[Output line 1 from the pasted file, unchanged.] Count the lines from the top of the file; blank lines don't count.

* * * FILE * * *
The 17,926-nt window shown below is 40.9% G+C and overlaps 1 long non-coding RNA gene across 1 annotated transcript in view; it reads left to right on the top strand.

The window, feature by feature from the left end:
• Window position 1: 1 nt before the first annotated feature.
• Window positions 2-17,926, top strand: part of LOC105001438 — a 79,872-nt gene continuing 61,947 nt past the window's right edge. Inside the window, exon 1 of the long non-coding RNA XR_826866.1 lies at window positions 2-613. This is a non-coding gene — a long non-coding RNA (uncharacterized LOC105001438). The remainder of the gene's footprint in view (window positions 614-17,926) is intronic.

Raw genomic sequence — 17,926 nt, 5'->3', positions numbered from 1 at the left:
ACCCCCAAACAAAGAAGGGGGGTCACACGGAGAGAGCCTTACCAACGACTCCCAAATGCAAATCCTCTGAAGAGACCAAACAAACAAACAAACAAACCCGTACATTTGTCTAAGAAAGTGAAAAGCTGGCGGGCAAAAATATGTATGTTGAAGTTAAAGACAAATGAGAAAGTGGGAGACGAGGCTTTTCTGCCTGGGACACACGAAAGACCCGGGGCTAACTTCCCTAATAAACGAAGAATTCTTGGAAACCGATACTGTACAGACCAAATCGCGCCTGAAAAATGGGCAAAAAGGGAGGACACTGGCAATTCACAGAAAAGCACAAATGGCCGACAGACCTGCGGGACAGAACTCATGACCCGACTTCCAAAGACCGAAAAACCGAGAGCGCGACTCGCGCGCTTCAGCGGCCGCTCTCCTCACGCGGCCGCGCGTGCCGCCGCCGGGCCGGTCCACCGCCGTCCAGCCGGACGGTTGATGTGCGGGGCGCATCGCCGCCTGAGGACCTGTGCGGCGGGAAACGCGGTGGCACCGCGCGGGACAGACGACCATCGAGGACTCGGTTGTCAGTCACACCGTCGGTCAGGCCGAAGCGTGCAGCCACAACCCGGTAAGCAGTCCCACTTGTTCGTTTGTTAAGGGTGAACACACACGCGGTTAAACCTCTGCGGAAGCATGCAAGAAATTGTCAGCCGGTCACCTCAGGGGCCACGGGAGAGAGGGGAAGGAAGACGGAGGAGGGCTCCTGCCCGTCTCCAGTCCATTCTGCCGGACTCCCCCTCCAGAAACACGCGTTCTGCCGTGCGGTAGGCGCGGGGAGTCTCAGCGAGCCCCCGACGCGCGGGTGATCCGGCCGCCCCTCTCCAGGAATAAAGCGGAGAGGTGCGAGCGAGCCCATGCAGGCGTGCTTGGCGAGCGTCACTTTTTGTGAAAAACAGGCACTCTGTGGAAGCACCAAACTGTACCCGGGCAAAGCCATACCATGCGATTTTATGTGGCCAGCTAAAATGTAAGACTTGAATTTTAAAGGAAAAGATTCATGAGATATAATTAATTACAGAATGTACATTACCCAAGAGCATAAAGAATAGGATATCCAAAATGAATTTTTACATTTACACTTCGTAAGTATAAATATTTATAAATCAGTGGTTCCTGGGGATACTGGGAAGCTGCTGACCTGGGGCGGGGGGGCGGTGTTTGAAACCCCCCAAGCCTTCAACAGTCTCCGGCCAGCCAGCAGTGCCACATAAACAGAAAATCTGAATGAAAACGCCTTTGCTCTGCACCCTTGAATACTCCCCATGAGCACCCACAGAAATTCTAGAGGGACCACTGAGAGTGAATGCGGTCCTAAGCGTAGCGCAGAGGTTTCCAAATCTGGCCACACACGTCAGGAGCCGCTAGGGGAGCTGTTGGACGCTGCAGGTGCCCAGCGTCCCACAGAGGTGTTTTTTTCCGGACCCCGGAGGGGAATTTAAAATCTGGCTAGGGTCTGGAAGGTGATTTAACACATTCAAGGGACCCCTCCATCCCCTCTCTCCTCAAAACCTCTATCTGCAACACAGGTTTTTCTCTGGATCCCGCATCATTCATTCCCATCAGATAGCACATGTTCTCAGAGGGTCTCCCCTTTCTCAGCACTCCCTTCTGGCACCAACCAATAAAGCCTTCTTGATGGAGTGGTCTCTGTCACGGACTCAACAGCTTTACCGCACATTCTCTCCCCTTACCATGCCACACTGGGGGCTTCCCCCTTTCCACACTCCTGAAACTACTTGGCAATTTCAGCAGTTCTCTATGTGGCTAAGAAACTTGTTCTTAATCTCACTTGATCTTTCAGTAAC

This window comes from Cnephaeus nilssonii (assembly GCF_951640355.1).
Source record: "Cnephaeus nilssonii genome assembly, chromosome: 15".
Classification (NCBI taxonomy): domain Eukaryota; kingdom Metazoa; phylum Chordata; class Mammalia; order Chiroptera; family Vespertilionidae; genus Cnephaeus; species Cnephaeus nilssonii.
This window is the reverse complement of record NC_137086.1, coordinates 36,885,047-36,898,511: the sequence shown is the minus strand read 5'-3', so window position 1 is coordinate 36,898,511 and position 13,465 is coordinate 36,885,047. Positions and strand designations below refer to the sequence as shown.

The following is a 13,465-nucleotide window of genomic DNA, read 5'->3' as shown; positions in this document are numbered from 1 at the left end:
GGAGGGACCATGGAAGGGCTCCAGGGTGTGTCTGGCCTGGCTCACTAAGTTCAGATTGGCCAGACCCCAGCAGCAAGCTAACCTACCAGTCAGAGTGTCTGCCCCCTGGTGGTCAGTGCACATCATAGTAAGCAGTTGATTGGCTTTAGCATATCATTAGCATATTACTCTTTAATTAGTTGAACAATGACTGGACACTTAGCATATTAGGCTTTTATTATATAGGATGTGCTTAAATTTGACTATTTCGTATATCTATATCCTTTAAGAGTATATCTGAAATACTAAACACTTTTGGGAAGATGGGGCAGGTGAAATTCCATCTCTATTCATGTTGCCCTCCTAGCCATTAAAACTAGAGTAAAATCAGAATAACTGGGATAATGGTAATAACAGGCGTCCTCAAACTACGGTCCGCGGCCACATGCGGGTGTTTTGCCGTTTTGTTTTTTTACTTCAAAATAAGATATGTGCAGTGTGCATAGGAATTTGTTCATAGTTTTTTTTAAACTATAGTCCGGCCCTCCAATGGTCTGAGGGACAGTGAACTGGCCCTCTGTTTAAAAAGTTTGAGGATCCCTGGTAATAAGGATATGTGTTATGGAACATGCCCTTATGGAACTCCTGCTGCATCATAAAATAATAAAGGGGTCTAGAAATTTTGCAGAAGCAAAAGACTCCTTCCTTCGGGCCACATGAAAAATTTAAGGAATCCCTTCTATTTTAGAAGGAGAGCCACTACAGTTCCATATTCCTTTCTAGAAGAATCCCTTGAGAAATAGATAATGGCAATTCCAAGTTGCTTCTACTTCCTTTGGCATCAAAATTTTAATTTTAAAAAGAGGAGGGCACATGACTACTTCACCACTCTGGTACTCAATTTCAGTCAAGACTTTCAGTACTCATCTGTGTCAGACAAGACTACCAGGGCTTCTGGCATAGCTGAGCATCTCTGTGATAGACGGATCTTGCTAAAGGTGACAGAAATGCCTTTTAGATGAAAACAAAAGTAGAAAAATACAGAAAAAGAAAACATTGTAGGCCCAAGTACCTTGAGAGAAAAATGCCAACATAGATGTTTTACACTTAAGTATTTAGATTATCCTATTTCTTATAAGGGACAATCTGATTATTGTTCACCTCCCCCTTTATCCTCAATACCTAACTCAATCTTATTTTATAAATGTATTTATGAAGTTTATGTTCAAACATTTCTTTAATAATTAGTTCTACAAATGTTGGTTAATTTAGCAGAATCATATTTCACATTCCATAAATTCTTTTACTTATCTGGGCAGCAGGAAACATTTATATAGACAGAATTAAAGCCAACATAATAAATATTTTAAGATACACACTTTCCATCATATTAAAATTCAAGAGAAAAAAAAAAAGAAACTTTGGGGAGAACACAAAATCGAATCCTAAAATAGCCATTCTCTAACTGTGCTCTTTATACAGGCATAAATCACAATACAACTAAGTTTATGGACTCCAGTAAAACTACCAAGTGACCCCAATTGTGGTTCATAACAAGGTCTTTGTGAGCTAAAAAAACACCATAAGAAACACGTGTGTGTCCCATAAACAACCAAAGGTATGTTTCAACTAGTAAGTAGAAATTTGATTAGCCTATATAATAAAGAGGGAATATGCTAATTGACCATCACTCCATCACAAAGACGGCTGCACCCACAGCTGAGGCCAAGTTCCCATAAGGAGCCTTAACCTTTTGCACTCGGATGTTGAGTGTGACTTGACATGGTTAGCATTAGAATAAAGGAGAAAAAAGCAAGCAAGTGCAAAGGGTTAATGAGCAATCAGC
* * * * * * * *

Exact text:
The 17,926-nt window shown below is 40.9% G+C and overlaps 1 long non-coding RNA gene across 1 annotated transcript in view; it reads left to right on the top strand.